Shakespeare Electronic Conference, Vol. 1, No. 13. Thursday, 2 Aug 1990.
Date: [August 1, 1990]
From: [Thomas Clayton <TSC@UMNACVX>]
Subject: [Modern Interpretations; Moralizing; Critical Theory]
This is all too fast for me, and I have no business in it.
And being about to leave the hemisphere and e-mail for six weeks,
I was determined to be a silent reader of the interesting discus-
sion on Shakespearian production I have been following (through
SEC 1.8), but Stephen Matsuba's comments on critical predisposi-
tions (SEC 1.8) elicited these few impressions on theory and
practice that may safely be ignored, especially since they take
almost NO account of 1.10-12, but see postscript (par. 8).
1. One of the things I like about the term "predisposition"
is that it enables a personal emphasis wanting in objectivistic
terms like "basic assumptions." We (perhaps not you but I) think
in part as psychologically predetermined to think, as well as by
education and experience, and according to the matter under
investigation and the 'methods' available for analysing it. A
persistent concern with production arises in part from
predisposition. (So what?)
2. It is quite possible to assume the theory and ignore the
predispositions as such and yet have a productive discussion--
provided those discussing share (or tolerate differences in)
these. That was pretty much the case with Leavis and the *Scru-
tiny* critics, for example (whom it is too easy to whip), as it
is for all coterie critics (the current ones are carressed). It
was the case with many Shakespeare critics of most schools up to
the mid seventies; and it seemed mostly to be the case in the
earlier SEC exchanges, of which I was tempted to ask, however,
'successful' for whom and at what? 'Works' (on) what or whom, and
how? 'Legitimate' ditto? (if the notion of 'legitimacy' is
accepted; it is by me, but I am in no position to impose it ex
cathedra, nor is anyone else, for those who deny the legitimacy
and authority of a cathedra).
3. Asking questions like 'wherefore?' may lead quickly away
from particular plays, productions, and criticism and into the
world of theory (and what SM calls 'the nature of Shakespearian
studies'), which may or may not be worth a protracted visit--
theoretically: practically, it occupies most of the space of
'English' in many places, at present. In his book, *The Trivial
Pursuit: Literary Theory and the End of English* (1989; title
changed by Fontana to *Fraud: Literary Theory*, etc., for market-
ing purposes), Peter Washington remarks that 'radical theorists
are inclined to deal with these problems by theorizing them,
which boils down to replacing Shakespeare's texts with critical
arguments about them as the topic for study' (172), as often hap-
pens, with more loss than gain in the area of Shakespearian par-
4. It is sometimes useful to answer the question, 'when is a
production not a production?' with 'when it's an adaptation'. It
is true that performance history records so many alarums and
excursions that in strict terms the class 'adaptation' contains
rather more members than the class 'production', but the notions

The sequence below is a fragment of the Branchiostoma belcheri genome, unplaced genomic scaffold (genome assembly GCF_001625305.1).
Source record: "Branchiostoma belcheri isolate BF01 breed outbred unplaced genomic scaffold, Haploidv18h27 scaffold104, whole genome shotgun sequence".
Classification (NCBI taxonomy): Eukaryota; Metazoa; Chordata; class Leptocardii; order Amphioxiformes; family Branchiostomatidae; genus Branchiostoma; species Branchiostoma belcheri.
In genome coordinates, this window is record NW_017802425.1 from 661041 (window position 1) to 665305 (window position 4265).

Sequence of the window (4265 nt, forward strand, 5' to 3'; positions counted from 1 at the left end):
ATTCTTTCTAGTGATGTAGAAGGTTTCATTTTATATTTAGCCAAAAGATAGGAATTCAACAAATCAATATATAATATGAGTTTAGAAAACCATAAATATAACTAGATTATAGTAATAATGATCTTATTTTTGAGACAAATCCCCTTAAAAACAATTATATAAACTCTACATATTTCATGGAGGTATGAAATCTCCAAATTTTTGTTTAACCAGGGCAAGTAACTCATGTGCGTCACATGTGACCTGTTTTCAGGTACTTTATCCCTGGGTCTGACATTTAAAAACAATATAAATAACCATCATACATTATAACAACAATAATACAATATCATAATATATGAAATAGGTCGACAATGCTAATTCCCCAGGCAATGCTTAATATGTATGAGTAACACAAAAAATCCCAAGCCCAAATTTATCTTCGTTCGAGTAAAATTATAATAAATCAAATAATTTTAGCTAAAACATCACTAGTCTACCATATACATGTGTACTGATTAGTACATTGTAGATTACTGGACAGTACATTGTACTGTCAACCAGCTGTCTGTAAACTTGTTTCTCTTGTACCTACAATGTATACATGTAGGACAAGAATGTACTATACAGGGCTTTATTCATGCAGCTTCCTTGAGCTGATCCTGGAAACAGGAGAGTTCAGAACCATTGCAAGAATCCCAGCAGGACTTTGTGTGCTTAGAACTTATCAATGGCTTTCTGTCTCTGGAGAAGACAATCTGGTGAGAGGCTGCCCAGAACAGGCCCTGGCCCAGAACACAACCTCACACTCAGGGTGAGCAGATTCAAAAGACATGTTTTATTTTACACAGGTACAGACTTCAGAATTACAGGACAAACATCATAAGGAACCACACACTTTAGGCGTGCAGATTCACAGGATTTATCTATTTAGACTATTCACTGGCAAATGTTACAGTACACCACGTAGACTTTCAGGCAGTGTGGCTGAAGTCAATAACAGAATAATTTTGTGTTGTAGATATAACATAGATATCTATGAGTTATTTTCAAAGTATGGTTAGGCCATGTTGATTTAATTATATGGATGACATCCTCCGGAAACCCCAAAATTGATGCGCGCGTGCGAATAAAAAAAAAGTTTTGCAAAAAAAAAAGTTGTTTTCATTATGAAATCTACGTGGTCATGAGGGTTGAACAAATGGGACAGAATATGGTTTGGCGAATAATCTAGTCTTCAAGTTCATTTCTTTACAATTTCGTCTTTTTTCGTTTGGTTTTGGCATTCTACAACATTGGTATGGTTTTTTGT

seem to have some instructional value, anyhow, even if the ques-
tion of intentionality further complicates ('can an "adaptation"
be without being intended as such?' If Henri Rousseau can paint
sleeping gypsies that he supposes perfect realism, yes). It has
been noted in SEC-to-date that there can be no definitive produc-
tion because there can be no definitive interpretation (and, now,
no definitive text), but if there is NO limitable range of 'core'
meaning (and significance, to draw E. D. Hirsch's useful if
shifting distinction) that may be ascribed to a particular play,
on which a number of reasonable and informed persons can agree,
then the unlimited play of 'signifiers' is the name of the game,
any performance or deformance is a 'production', and one may be
more 'successful' or 'work' better than another according to ad-
hoc criteria or none (what's in a?).
Under such circumstances, Stanley Fish's 'interpretive com-
munities' have theoretical purpose, because only majorities (the
argument goes) can confer meaning (or at least significance).
That is rather like a Through-the-looking-glass solution, but
where it pleases the majority, it settles issues, period.
5. Roger Manvell or someone else remarked that Kurosawa's
*THRONE OF BLOOD* (U.S.; *CASTLE OF THE SPIDER'S WEB*, U.K. and a
literal translation, I am told; *Macbeth* by any other) is (or at
the time was) the best film ever made of a play by Shakespeare, a
view with which I have some sympathy. To the extent that this may
be so, it must be because there is a pervasive kinship between
the film and the script that bridges the obvious gaps--of which
there are arguably fewer than there are in *RAN* (a question to
be asked--but not by me, at the moment). In any case, in order to
be able to assert this, it must be assumed that film and script
can each be understood and the two compared in some intelligible
ways justifying the inference that there can be more affinity
between works across media and culture than there sometimes is
between script and stage mediation of the script, and an adapta-
tion or a 'version' can be more 'faithful to the original(s)'
than many a rendering that calls itself ('legitimately'?) a pro-
duction. That is, for those for whom there is a recognizable and
valuable 'original', and for whom fidelity of expression--
whatever it may be--is a virtue. (How many 'originals' is another